Book Review: The World of Greek Mythology, by Ben Spies

Available in bookshops nationwide.

cv_the_world_of_greek_mythology.jpgThis is an excellent introduction for anyone curious about Greek mythology. Here on the other side of the world, and eons away from their place of origin, many of the legends are still part of our collective cultural narrative. The stories of the Trojan war will be familiar to many in a sketchy, delivered-by-Hollywood way.

The difference between Spies’ book and other recent books on Greek mythology, such as Stephen Fry’s Mythos and Heroes, Pat Barker’s The Silence of the Girls and Madeline Miller’s Circe, is that Spies is writing specifically for children and young adults. This makes his retelling engaging and easy to understand (it’s a very complicated pantheon) without being dumbed-down, and I wouldn’t hesitate to recommend The World of Greek Mythology to adults either.

Spies writes in a lively, fast-paced style, with lots of jokes and asides to his readers. He know his audience well, having written the book aged 11. He covers the Titans, some of the Olympians, the Trojan War, and the Odyssey in 228 action-packed pages. I enjoyed Spies’ frankness – he tells his readers in places how complicated some of the myths are, and that he doesn’t always understand the myths either. I wish I’d had this book as an intro when I studies Classics at high school, I might have found it a bit easier to follow!

There is the promise of another book on the subject to come, covering the other Olympians who couldn’t fit in this first volume. I’m really looking forward to it and am hoping that maybe Spies could put in a pronunciations guide for some of the trickier names and places. A map would also be great for readers who like to visualise where things are happening.

This book will appeal to readers from about 8 years up who enjoy action, fantasy and don’t mind a bit of blood and gore. It would be a great read-to book from about 8, depending on the reader’s own capabilities. I highly recommend it.

Reviewed by Rachel Moore

The World of Greek Mythology
by Ben Spies
Published by Spies Publishing
ISBN 9780473455866

Book Review: Portrait of The Artist’s Wife, by Barbara Anderson

Available in bookshops nationwide. 

cv_portrait_of_the_artists_wife.jpgVUP has a treat for all lovers of Barbara Anderson’s books – new editions of her books Girls High and Portrait of the Artist’s Wife have been published this year.

Portrait of the Artist’s Wife was originally published 27 years ago, in 1992. It has aged well. The themes she explores – the nature of marriage, the place of women in marriage and society, the bone-crunching work of raising children, the rhythms of rural life, the passing of generations – resonate as well in 2019 as they did in 1992.

The novel spans nearly five decades of the life of Sarah Tandy, a talented painter who finds herself married to her childhood friend and the love of her life, Jack Macalister. Jack is an archetypal tortured novelist, a world-class philanderer, and a handy boozer as well. Sarah suffers, silently, for decades as Jack’s needs and wants eclipse all of her own.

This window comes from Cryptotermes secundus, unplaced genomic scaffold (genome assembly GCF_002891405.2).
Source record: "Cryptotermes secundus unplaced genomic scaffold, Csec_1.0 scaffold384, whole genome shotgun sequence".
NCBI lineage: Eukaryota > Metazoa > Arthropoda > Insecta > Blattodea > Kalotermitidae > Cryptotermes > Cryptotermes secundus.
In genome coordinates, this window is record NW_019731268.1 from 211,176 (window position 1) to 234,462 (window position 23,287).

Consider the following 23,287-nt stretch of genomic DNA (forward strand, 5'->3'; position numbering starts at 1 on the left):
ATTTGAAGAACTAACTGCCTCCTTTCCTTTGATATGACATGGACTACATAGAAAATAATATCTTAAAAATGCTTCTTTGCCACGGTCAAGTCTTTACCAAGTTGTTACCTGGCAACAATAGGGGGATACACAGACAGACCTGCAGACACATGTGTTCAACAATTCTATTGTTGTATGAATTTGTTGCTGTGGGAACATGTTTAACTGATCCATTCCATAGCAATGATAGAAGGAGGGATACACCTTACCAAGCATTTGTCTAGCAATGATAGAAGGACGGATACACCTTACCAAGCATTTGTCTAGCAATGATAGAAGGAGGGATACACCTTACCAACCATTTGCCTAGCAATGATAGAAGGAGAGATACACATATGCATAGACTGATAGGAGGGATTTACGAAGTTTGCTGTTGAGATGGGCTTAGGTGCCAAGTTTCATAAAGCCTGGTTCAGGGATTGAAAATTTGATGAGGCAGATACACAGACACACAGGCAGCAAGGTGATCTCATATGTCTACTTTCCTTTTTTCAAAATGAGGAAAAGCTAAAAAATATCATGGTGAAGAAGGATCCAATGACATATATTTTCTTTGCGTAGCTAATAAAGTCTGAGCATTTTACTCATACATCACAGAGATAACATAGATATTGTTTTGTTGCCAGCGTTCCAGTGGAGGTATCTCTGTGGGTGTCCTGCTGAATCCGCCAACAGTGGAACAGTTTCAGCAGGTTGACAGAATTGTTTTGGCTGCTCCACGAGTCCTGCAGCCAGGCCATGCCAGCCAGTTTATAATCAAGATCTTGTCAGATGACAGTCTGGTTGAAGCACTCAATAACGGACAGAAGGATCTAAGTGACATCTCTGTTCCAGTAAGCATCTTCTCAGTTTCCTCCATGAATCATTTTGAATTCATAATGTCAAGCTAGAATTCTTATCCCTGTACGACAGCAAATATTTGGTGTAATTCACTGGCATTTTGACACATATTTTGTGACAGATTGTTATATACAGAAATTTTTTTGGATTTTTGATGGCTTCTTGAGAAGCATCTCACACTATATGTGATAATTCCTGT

Anderson shines a spotlight on the place of women in the 1950s and 1960s and 1970s and to a large extent the 1980s and at the end of this book I had to ask myself, things are better now but are things better enough? It would be interesting to see what the fictional Sarah would make of then gender politics of 2019. Sarah had to live with people questioning whether she could continue to paint as a mother – echoes of our own Prime Minister’s experience as she entered motherhood.

The novel follows Sarah through the birth of children, heartbreak and bereavement, the loss of family and friends, betrayals and triumphs. Anderson paints a portrait of Sarah as fully-fledged flawed and brilliant human being – the injustice, the joy, the grief and the shame feel as real as if it were happening to a best friend.

Portrait of the Artist’s Wife, the Goodman Fielder Wattie 1992 Book of the Year, is a delightful read. I found myself re-reading passages several times to savour the artful descriptions and the sharp observations.

Anderson has the ability to write about things in a way that make you think about them differently, look at them differently, and appreciate them so much more. Her microscopic attention to detail doesn’t overwhelm, rather it delivers a gift of insight with every description. Describing a cantankerous caretaker she writes that ‘enraged quivering thatches of hair leapt about his forehead and set single spies across the bridge of his nose.’ [p. 223]

When Sarah is having an argument with Jack, who always found the words when she could not, Anderson describes her plight: ‘Words were no use to her, as always they skidded away from what she wished to say, immiscible as petrol scum on puddles.’ [p. 338]

Unlike Sarah, Anderson’s words have considerable staying power, and well deserve their re-publication.

Reviewed by Emma Marr

Portrait of The Artist’s Wife
by Barbara Anderson
Published by VUP
ISBN 9781776562121